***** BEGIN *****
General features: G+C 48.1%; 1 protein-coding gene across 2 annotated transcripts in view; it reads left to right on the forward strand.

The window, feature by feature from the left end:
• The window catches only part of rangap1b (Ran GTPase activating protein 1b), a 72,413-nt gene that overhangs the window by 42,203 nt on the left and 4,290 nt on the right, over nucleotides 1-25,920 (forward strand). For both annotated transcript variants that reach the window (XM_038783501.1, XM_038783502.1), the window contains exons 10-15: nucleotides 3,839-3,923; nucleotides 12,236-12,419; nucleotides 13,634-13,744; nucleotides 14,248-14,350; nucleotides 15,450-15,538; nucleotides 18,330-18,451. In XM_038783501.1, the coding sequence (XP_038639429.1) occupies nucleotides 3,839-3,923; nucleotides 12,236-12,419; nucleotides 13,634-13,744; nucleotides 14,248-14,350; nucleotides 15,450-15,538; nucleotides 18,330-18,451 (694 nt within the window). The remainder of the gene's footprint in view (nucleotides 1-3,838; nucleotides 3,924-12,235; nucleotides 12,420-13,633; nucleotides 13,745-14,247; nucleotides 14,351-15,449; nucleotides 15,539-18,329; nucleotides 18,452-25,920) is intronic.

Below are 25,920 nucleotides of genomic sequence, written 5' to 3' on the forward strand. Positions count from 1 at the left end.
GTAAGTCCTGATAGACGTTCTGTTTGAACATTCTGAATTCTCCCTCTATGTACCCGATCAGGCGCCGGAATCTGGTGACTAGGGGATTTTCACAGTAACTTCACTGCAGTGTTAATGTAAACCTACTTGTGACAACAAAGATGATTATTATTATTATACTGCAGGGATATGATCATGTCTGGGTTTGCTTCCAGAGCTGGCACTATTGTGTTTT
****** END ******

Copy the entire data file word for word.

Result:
General features: G+C 48.1%; 1 protein-coding gene across 2 annotated transcripts in view; it reads left to right on the forward strand.

The window, feature by feature from the left end:
• The window catches only part of rangap1b (Ran GTPase activating protein 1b), a 72,413-nt gene that overhangs the window by 42,203 nt on the left and 4,290 nt on the right, over nucleotides 1-25,920 (forward strand). For both annotated transcript variants that reach the window (XM_038783501.1, XM_038783502.1), the window contains exons 10-15: nucleotides 3,839-3,923; nucleotides 12,236-12,419; nucleotides 13,634-13,744; nucleotides 14,248-14,350; nucleotides 15,450-15,538; nucleotides 18,330-18,451. In XM_038783501.1, the coding sequence (XP_038639429.1) occupies nucleotides 3,839-3,923; nucleotides 12,236-12,419; nucleotides 13,634-13,744; nucleotides 14,248-14,350; nucleotides 15,450-15,538; nucleotides 18,330-18,451 (694 nt within the window). The remainder of the gene's footprint in view (nucleotides 1-3,838; nucleotides 3,924-12,235; nucleotides 12,420-13,633; nucleotides 13,745-14,247; nucleotides 14,351-15,449; nucleotides 15,539-18,329; nucleotides 18,452-25,920) is intronic.

Below are 25,920 nucleotides of genomic sequence, written 5' to 3' on the forward strand. Positions count from 1 at the left end.
GTAAGTCCTGATAGACGTTCTGTTTGAACATTCTGAATTCTCCCTCTATGTACCCGATCAGGCGCCGGAATCTGGTGACTAGGGGATTTTCACAGTAACTTCACTGCAGTGTTAATGTAAACCTACTTGTGACAACAAAGATGATTATTATTATTATACTGCAGGGATATGATCATGTCTGGGTTTGCTTCCAGAGCTGGCACTATTGTGTTTT